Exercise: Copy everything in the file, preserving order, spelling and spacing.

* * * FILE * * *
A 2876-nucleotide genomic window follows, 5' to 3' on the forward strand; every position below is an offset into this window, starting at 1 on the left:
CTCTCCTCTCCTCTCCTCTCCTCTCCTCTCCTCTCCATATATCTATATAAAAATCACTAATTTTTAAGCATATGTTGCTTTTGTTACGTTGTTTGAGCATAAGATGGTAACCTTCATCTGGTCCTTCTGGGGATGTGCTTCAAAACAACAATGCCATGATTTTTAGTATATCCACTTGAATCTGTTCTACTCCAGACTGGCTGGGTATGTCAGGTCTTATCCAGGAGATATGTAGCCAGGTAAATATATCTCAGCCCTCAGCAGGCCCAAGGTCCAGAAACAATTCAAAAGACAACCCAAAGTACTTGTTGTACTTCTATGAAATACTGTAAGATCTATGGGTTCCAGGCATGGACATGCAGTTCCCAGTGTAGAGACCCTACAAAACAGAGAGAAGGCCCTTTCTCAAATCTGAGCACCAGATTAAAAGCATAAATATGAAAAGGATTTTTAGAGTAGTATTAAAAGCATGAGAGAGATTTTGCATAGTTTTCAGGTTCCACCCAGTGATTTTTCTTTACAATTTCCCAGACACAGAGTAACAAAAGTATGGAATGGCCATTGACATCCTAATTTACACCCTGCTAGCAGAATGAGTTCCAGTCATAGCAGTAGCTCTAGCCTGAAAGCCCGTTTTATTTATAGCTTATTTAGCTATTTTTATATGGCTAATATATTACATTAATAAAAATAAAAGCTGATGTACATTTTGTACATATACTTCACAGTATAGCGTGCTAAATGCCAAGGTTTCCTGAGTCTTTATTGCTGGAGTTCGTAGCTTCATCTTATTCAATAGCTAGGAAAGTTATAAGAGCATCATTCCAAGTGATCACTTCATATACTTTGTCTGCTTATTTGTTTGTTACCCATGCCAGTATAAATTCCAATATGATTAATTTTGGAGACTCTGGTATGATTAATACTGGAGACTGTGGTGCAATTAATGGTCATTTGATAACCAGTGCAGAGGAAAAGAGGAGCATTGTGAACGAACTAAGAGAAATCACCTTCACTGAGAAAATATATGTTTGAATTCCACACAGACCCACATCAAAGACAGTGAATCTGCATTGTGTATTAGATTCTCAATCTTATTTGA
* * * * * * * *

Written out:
A 2876-nucleotide genomic window follows, 5' to 3' on the forward strand; every position below is an offset into this window, starting at 1 on the left:
CTCTCCTCTCCTCTCCTCTCCTCTCCTCTCCTCTCCATATATCTATATAAAAATCACTAATTTTTAAGCATATGTTGCTTTTGTTACGTTGTTTGAGCATAAGATGGTAACCTTCATCTGGTCCTTCTGGGGATGTGCTTCAAAACAACAATGCCATGATTTTTAGTATATCCACTTGAATCTGTTCTACTCCAGACTGGCTGGGTATGTCAGGTCTTATCCAGGAGATATGTAGCCAGGTAAATATATCTCAGCCCTCAGCAGGCCCAAGGTCCAGAAACAATTCAAAAGACAACCCAAAGTACTTGTTGTACTTCTATGAAATACTGTAAGATCTATGGGTTCCAGGCATGGACATGCAGTTCCCAGTGTAGAGACCCTACAAAACAGAGAGAAGGCCCTTTCTCAAATCTGAGCACCAGATTAAAAGCATAAATATGAAAAGGATTTTTAGAGTAGTATTAAAAGCATGAGAGAGATTTTGCATAGTTTTCAGGTTCCACCCAGTGATTTTTCTTTACAATTTCCCAGACACAGAGTAACAAAAGTATGGAATGGCCATTGACATCCTAATTTACACCCTGCTAGCAGAATGAGTTCCAGTCATAGCAGTAGCTCTAGCCTGAAAGCCCGTTTTATTTATAGCTTATTTAGCTATTTTTATATGGCTAATATATTACATTAATAAAAATAAAAGCTGATGTACATTTTGTACATATACTTCACAGTATAGCGTGCTAAATGCCAAGGTTTCCTGAGTCTTTATTGCTGGAGTTCGTAGCTTCATCTTATTCAATAGCTAGGAAAGTTATAAGAGCATCATTCCAAGTGATCACTTCATATACTTTGTCTGCTTATTTGTTTGTTACCCATGCCAGTATAAATTCCAATATGATTAATTTTGGAGACTCTGGTATGATTAATACTGGAGACTGTGGTGCAATTAATGGTCATTTGATAACCAGTGCAGAGGAAAAGAGGAGCATTGTGAACGAACTAAGAGAAATCACCTTCACTGAGAAAATATATGTTTGAATTCCACACAGACCCACATCAAAGACAGTGAATCTGCATTGTGTATTAGATTCTCAATCTTATTTGA